- Manchin faces a tough re-election fight
- His opponent continues to seize on his leadership role to tie him to Democratic Sen. Chuck Schumer
"I just don't give a s--t," Manchin told the Charleston Gazette-Mail
when asked about criticism from an opponent.
West Virginia Attorney General Patrick Morrisey, a Republican challenging Manchin in the 2018 Senate race, issued a letter last week calling on Manchin to resign his position in Senate Democratic leadership, casting Senate Minority Leader Chuck Schumer as far too liberal and at odds with the interests of West Virginia.
Manchin was one of three Democrats not to sign onto a recent letter laying out Democratic priorities on the tax reform debate. He told the Gazette-Mail in a story published Sunday he supported his fellow Democrats in principle but wanted to keep leeway for Republican support.
"The bottom line is, if it doesn't help West Virginia, it doesn't make sense to me," Manchin said. "And just because there's an election doesn't mean I sign on or don't sign on."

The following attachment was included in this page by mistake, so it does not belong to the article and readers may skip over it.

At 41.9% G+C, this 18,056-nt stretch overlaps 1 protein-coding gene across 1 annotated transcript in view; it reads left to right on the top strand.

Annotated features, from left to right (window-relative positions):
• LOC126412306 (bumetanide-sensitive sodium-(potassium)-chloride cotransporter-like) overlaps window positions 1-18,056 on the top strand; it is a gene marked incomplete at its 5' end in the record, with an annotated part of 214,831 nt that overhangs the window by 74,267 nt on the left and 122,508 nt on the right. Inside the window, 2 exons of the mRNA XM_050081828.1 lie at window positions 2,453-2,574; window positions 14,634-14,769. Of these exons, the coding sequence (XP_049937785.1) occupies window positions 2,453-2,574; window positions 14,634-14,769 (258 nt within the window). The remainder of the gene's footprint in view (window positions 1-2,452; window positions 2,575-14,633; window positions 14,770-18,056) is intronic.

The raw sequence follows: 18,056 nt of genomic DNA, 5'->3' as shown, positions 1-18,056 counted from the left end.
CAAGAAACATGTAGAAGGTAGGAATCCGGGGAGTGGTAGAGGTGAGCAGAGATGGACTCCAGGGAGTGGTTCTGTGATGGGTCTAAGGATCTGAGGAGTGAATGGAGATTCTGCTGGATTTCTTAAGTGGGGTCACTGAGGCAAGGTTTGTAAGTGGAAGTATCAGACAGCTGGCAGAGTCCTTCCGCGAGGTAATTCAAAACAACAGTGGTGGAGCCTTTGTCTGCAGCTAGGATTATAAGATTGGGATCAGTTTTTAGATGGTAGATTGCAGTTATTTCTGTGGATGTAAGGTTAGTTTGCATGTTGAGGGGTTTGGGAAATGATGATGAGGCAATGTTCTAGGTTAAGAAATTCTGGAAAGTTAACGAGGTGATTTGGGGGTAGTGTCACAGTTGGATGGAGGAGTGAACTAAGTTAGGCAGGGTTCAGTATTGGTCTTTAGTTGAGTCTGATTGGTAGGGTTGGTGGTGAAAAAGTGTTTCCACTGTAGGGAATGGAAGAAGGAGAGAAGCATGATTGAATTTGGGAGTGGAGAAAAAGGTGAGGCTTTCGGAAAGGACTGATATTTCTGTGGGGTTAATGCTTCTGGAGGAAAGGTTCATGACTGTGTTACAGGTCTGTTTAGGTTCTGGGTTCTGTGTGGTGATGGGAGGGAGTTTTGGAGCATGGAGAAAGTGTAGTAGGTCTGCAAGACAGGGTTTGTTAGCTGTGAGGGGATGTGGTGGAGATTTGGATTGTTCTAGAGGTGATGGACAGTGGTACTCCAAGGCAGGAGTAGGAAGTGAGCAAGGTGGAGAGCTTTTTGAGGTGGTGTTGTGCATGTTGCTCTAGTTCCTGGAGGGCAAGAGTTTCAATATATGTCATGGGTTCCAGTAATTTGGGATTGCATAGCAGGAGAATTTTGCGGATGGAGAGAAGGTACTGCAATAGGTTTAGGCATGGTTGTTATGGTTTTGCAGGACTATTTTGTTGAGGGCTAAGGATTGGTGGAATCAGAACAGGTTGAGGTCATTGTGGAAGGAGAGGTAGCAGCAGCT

When the paper went on to ask Manchin if his decision was about politics and the coming election, Manchin offered a forceful denial.
"Don't care if I get elected," Manchin said. "Don't care if I get defeated. How about that?"
Manchin, one of the most conservative Senate Democrats, faces a tough re-election fight in a state that leans strongly Republican. In 2016, President Donald Trump won the state by a massive margin. Election results from the West Virginia Secretary of State's office said Trump garnered 68.6% of the vote compared to Democratic nominee Hillary Clinton's total of 26.5%.
And last week, Trump visited the state and spoke with West Virginia Gov. Jim Justice, who used the opportunity to announce
he was leaving the Democratic Party to become a Republican.
In response to Manchin's comments, Morrisey issued a statement reiterating his call for Manchin to resign his leadership role.
Manchin's office declined CNN's request for comment Monday.